UFO RoundUp, Volume 3, Number 21
May 24, 1998
Editor: Joseph Trainor
Satellite Failure Causes Communications Chaos
On Tuesday, May 19, 1998, at 6 p.m., the satellite Galaxy IV suffered a failure in its onboard control system. The backup switch also failed, and the $250 million satellite rotated out of position, completely disrupting communications here on Earth. Owned by PanAmSat, Galaxy IV was launched in June 1993. It is positioned in a geosynchronous orbit 22,000 miles above Kansas. USA Today called the incident "the biggest telecommunications failure in recent years," adding that the breakdown "wiped out pager traffic, halted credit card transactions and knocked TV and radio stations off the air."
Pager service to 45 million customers was lost when Galaxy IV rotated out of position. "Personal pagers use less than one percent of the capacity of the Galaxy IV satellite...The satellite's primary users are broadcast and cable TV companies and big telecommunications companies." "Galaxy IV remains in orbit but is no longer pointed at its target on Earth. PanAmSat, which is 81 percent-owned by Hughes Electronics, says an onboard navigational computer and its backup failed. It can't explain why." As of Friday, May 22, 1998, "PanAmSat still doesn't know why Galaxy IV's spin controller and backup failed. The satellite is beyond repair."
All 600 stations of the USA's National Public Radio were knocked off the air when Galaxy IV went haywire. They were served by the two channels of NPR Satellite Service routed through Galaxy IV. Other affected radio broadcasters included KOA-AM in Denver, Colorado, KSJN-FM Minnesota Public Radio in Minneapolis, Chicago White Sox radio, KIRO-AM in Seattle, Washington, KEX-AM Trail Blazers Radio Network in Portland, Oregon, KGIL-AM in Los Angeles and all four channels of World Harvest Radio International WHRI-SW short wave. Television broadcasters affected included the WB, UPN and CBS networks, Reuters TV, Motor Racing Network, CNN Airport Channel, the Chinese Television Network in Hong Kong and Soldiers Satellite Network, the USA armed forces entertainment network.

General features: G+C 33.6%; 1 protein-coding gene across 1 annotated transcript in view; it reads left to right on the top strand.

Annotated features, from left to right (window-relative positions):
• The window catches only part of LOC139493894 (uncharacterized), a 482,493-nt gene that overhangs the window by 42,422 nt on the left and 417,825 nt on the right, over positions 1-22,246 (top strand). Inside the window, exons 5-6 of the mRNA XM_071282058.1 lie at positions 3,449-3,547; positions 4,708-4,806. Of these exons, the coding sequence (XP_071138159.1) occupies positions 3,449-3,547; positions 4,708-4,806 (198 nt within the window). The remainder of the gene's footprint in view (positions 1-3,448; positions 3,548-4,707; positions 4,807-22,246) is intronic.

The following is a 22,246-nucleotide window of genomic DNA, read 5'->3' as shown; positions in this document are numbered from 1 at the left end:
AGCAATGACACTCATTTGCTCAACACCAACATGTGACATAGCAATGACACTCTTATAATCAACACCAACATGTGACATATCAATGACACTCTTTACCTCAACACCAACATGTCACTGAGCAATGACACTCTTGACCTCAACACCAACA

Private business TV stations such as Aetna, Microsoft, 3M and the Ford Motor Company's Fordstar service were also knocked out, as were the Ohio, Minnesota and Texas state lotteries. "Fred Landman, CEO of PanAmSat, knew he had trouble when one of his company's 17 satellites failed just after 6 p.m. Tuesday...About 90 direct customers of PanAmSat use Galaxy IV, so Landman was shocked when he learned 100 calls from the media had come in by 3 a.m. Wednesday. 'That was the biggest surprise,' he recalls." PanAmSat is currently retargeting and shifting customer traffic to other satellites in orbit. "We expect that within one week of the occurrence that virtually all service will be up in force," Landman said. (See USA Today for May 21, 1998, "Satellite's death puts millions out of touch," pages 1-B and 3-B. Also for May 22, 1998, "Satellite emergency a lesson in spin control," page 2-B. For more on strange events in the USA's heartland on May 19, the day of Galaxy IV's failure, see the related stories in this issue.)